Ever since those beginnings in the Bronze Age, Bavarian wheat-beer making has had its ups and downs. More often than not, Bavarians made their beers from barley, mostly because the wheat harvest tended to be less reliable. Indeed, through the ages, Bavaria suffered through many wheat crop failures. Authorities in Bavaria, therefore, were always anxious to restrict the use of wheat for bread-making only and to limit the brewing of beer to barley. They knew their subjects well and feared that, if given half a chance, the Bavarians would rather go without wheat bread than without wheat beer! In 1447, the Munich city council even felt it had to forbid wheat beer brewing altogether. The councilors decreed that, within their jurisdiction, brewers could henceforth use only barley—a rule that Duke Wilhelm IV extended to all of Bavaria 69 years later, in the now-famous Bavarian Beer Purity Law of 1516.

In theory, the barley-only provision of the Beer Purity Law should have been the death knell of Weissbier-making in Bavaria...but it wasn’t! This is mostly because the medieval Dukes of Wittelsbach, the rulers of Bavaria, had more than just selfless concerns for their subjects’ health to guide them in their beer-political decision-making. They were also guided by purely fiscal calculations. And these drove them in the opposite direction from the goals of the Purity Law, as is evidenced by their strange dealings with the Dukes of Degenberg, in the remote village of Schwarzach, deep in the Bavarian Forest, near the Czech border.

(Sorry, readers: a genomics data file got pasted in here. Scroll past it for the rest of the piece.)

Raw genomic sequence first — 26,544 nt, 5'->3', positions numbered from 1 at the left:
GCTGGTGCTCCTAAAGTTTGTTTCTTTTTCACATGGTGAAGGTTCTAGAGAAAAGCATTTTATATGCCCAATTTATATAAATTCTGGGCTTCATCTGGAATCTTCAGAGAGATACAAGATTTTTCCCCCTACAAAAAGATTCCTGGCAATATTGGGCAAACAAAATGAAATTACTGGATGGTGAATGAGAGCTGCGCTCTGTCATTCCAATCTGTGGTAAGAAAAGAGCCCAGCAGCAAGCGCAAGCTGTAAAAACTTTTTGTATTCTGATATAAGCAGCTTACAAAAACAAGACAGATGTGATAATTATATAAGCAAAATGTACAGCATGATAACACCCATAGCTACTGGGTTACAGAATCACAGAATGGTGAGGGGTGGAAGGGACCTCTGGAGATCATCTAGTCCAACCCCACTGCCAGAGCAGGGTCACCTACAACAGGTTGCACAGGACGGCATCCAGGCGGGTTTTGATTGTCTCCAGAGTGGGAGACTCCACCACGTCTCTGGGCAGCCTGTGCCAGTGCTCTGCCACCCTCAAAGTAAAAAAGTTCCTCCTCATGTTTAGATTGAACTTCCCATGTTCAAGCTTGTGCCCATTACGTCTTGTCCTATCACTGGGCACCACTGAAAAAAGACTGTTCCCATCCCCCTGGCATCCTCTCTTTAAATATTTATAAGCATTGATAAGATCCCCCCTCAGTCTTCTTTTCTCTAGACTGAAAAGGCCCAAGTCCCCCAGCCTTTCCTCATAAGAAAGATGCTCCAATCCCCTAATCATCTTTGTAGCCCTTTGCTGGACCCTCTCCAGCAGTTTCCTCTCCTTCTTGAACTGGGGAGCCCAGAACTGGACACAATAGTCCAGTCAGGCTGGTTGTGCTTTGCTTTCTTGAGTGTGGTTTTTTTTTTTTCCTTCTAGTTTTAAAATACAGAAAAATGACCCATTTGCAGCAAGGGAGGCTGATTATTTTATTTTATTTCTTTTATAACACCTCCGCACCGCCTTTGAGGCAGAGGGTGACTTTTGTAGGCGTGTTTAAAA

In 1520, a mere four years after the passage of the Beer Purity Law, the Dukes of Wittelsbach, nicely ensconced in their cosmopolitan capital of Munich, granted their vassal from the hinterland, Sigismund von Degenberg, the exclusive privilege to brew and sell Weissbier in his home region—for a hefty fee, of course, which the Degenbergs then remitted for decades. In 1567, the Dukes of Wittelsbach confirmed the Weissbier ban for everybody else but the Degenbergers—only their fee for the privilege went up. Then, in 1602, the Wittelsbachs got a lucky break: The last Duke of Degenberg died that year without leaving an heir. As a result, the then ruler of Bavaria, Duke Maximilian I, found himself the owner of all the Degenberg clan’s assets—including their Weissbier privilege. Such were the rules of inheritance in feudal Bavaria.